AFL and RA Scramble to Resolve Revenue Issues of Halted Fixtures

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Social distancing measures enacted to counter the spread of Covid-19, or coronavirus, have had a magnified impact on aspects of life that typically involve large gatherings of people in close proximity to one another.

If someone were intent on building the perfect dagger to stop sports entertainment in its tracks, it would be hard to imagine a pointier, sharper and more effective blade.

The AFL has secured a line of credit from the banks, which makes it seem as though the 2016 AFL purchase of Etihad, now Marvel Stadium, was a shrewd move, as the property gave the AFL some leverage in the attempt to secure loans to stay afloat in 2020.

AFL CEO Gillon McLachlan reported that the league is committed to playing out the season, with a Grand Final being played months after the normal finale at the end of September, although that does not mean that fans will be allowed back in the stadiums if and when the league resumes.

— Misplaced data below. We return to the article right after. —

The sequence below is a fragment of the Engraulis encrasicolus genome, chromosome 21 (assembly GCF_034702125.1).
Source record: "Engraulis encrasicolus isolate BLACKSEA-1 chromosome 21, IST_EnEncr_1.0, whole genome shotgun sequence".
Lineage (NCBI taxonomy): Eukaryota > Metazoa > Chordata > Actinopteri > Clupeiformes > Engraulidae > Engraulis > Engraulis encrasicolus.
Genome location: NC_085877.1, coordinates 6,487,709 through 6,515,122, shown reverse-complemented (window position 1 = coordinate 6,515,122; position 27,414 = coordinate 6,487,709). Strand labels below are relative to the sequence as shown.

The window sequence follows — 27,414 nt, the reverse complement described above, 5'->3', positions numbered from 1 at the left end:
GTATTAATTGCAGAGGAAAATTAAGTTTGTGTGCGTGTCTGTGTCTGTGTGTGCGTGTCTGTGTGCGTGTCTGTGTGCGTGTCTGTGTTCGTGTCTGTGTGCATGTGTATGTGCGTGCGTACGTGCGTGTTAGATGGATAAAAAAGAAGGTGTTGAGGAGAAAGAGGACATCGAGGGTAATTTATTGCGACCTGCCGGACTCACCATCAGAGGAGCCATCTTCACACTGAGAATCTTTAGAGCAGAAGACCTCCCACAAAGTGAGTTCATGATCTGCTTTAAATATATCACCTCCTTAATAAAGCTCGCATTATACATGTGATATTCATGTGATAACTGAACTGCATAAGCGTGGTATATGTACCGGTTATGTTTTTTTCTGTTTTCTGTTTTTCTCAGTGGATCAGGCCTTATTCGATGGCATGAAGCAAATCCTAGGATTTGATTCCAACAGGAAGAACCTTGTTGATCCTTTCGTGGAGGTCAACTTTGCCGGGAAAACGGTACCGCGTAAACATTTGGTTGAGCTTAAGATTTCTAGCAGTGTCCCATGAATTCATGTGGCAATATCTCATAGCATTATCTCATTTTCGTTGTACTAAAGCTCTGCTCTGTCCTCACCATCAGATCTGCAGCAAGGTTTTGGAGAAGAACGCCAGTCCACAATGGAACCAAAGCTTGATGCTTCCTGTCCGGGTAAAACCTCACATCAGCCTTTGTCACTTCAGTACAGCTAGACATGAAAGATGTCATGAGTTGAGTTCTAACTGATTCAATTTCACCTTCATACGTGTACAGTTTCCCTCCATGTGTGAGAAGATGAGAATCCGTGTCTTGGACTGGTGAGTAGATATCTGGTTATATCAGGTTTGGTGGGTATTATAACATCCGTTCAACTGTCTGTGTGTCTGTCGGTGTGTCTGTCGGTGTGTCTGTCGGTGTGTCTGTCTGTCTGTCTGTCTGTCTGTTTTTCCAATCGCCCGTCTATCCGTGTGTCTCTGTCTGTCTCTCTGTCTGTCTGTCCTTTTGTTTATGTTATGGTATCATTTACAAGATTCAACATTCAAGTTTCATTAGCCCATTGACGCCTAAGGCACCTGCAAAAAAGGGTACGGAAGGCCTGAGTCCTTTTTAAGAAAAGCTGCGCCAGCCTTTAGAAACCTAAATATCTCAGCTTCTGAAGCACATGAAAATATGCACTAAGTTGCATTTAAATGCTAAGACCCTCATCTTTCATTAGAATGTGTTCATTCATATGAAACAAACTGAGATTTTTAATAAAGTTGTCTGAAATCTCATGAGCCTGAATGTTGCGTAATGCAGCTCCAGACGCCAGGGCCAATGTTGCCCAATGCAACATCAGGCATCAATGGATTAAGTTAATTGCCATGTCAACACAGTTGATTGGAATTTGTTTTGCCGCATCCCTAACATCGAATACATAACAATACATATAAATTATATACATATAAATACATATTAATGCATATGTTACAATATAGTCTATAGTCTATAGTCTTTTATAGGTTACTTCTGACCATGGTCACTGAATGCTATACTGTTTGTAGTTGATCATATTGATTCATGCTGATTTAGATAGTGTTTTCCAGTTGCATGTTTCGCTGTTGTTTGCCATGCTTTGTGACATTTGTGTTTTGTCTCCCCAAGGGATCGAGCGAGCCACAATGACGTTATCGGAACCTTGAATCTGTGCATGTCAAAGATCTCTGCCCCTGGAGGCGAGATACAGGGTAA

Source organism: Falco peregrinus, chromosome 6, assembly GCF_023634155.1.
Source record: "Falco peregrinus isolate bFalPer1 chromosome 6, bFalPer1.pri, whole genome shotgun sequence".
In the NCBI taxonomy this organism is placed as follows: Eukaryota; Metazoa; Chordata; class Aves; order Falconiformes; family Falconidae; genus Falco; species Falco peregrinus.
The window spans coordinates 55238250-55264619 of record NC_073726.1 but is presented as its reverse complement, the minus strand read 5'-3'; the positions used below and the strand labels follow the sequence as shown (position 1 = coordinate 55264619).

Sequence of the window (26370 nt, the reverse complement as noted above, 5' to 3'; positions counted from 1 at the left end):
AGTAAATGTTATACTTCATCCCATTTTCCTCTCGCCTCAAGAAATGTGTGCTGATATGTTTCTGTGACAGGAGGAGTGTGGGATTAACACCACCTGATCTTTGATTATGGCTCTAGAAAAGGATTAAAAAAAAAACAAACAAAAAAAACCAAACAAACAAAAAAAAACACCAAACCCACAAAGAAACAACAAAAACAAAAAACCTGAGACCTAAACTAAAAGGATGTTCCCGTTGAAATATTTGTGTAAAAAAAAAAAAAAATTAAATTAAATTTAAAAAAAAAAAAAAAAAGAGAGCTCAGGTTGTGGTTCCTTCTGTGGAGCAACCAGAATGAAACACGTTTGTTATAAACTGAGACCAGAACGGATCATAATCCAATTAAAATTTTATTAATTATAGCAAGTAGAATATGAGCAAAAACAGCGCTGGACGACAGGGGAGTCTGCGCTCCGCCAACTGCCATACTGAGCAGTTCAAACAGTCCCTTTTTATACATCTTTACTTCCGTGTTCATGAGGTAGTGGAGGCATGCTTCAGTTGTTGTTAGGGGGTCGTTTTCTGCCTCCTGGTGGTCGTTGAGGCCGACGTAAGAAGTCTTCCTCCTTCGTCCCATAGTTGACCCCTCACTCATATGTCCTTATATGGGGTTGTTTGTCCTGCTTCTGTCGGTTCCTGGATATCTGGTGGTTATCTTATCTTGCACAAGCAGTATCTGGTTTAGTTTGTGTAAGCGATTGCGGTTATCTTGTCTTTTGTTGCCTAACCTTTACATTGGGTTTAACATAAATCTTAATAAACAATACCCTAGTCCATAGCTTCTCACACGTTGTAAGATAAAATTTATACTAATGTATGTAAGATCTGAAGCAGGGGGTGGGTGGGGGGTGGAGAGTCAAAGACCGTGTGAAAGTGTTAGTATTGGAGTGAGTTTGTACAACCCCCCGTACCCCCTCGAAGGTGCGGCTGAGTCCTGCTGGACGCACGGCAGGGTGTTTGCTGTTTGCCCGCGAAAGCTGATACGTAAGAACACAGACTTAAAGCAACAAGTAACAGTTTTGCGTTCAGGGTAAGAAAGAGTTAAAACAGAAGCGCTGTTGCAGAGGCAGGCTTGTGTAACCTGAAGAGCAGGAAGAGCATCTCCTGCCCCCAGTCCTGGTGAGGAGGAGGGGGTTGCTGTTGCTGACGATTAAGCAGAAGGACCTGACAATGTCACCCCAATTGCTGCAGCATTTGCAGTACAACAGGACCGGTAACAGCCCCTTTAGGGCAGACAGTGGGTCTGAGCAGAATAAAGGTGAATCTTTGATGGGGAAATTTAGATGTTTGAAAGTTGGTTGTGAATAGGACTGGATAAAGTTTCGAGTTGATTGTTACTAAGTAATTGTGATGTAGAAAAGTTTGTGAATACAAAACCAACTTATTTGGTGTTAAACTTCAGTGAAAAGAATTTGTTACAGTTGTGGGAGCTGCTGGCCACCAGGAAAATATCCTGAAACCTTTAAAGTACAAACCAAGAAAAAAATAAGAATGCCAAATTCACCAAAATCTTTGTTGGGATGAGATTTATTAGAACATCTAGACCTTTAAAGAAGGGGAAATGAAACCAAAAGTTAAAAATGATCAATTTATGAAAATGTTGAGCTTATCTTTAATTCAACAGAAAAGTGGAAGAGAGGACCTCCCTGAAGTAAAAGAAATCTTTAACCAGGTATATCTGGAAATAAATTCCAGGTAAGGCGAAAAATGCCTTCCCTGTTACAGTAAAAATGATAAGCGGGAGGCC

Rugby Australia might not be so fortunate.

They lost over $9 million in 2019 and reports suggest that the body that oversees Super Rugby and international football is hanging on by a straw, with only about three months of financial reserves.

But for the grace…the AFL could have found itself in an equally precarious scenario.

Rugby Australia has resorted to cutting executive salaries, but that is more symbolic than anything else, as those executive salaries are a minor percentage of the operating expenses of Rugby Australia.

The dim bright spot in Rugby Australia’s circumstances is that as an international entity, there could be help from World Rugby.

It is not uncommon for RA to experience a drop in revenue in World Cup years, but RA might have a potential lifeline from World Rugby, which should be in pretty good financial shape from last year’s World Cup in Japan.